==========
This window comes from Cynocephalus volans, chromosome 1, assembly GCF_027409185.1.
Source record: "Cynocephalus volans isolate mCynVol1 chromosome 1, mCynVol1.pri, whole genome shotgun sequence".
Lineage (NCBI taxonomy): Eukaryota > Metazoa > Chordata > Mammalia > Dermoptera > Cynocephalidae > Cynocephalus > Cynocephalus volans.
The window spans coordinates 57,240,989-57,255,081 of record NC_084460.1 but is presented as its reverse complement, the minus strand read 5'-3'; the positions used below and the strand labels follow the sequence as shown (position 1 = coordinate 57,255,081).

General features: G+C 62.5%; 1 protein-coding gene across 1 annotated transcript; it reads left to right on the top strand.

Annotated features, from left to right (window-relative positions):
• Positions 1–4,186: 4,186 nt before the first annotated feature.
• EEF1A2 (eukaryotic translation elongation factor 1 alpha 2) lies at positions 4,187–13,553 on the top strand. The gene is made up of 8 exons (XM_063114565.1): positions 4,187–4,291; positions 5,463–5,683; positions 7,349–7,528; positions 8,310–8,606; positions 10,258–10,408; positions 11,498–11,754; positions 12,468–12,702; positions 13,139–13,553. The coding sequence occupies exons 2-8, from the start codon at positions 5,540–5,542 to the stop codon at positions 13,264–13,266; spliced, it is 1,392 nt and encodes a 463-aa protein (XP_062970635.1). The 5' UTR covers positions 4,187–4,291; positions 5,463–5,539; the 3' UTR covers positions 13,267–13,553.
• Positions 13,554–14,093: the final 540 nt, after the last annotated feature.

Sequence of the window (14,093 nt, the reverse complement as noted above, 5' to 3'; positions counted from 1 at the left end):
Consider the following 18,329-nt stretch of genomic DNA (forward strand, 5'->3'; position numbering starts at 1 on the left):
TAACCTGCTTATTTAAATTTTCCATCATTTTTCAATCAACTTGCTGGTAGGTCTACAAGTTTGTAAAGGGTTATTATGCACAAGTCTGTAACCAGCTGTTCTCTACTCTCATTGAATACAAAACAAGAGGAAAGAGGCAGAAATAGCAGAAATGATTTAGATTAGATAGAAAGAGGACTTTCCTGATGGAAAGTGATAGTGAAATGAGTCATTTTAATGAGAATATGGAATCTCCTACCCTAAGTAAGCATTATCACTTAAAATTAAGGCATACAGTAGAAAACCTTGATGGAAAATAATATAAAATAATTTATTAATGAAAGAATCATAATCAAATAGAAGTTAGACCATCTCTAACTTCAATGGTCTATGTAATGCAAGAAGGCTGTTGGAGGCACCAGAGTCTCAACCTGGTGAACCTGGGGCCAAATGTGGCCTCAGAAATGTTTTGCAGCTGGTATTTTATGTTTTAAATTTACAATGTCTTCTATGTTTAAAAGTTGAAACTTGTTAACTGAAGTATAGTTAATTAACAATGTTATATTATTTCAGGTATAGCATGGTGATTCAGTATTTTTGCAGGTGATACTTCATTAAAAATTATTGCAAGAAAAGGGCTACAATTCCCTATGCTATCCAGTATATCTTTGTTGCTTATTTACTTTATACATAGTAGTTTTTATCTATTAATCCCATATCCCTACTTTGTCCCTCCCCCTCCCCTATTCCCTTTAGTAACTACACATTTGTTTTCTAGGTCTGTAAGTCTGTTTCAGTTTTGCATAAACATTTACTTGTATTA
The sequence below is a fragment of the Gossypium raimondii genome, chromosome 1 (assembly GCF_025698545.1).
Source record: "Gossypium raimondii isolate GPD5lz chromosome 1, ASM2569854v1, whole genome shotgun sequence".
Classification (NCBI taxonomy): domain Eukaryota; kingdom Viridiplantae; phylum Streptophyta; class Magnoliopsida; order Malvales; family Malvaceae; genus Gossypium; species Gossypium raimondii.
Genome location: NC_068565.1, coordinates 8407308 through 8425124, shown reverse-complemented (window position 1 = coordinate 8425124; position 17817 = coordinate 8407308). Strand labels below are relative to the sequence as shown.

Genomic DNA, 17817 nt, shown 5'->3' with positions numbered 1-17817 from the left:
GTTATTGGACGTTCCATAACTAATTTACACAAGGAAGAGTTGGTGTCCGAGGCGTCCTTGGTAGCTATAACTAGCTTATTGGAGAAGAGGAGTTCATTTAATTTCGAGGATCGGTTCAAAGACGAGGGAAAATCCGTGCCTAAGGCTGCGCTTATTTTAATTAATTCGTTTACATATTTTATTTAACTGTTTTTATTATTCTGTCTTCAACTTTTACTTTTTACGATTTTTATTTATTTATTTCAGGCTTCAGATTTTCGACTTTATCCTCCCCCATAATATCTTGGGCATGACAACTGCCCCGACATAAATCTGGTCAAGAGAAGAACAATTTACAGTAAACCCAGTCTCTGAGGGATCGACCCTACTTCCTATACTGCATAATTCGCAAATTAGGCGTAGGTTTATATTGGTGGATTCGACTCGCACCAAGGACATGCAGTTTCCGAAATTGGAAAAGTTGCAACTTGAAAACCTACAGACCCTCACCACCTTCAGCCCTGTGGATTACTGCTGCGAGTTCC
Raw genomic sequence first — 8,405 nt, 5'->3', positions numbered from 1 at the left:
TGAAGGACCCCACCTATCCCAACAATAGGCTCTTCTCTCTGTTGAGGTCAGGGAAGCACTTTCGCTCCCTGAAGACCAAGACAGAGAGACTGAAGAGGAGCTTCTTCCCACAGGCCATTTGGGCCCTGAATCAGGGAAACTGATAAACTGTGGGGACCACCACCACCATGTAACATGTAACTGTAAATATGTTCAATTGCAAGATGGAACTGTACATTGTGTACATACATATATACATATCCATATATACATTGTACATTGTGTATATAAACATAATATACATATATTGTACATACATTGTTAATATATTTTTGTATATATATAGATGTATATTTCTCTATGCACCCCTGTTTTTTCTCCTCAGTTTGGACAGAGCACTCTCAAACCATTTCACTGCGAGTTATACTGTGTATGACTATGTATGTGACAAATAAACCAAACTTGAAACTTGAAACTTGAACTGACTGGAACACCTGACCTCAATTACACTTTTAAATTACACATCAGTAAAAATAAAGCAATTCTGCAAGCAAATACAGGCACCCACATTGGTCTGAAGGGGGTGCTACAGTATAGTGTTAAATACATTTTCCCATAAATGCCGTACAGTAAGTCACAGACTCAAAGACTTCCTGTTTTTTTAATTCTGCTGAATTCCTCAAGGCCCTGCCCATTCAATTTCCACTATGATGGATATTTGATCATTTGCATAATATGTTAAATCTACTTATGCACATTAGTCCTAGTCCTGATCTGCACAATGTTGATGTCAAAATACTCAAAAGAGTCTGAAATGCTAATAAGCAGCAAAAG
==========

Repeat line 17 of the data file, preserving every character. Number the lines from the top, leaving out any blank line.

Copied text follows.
Genomic DNA, 17817 nt, shown 5'->3' with positions numbered 1-17817 from the left: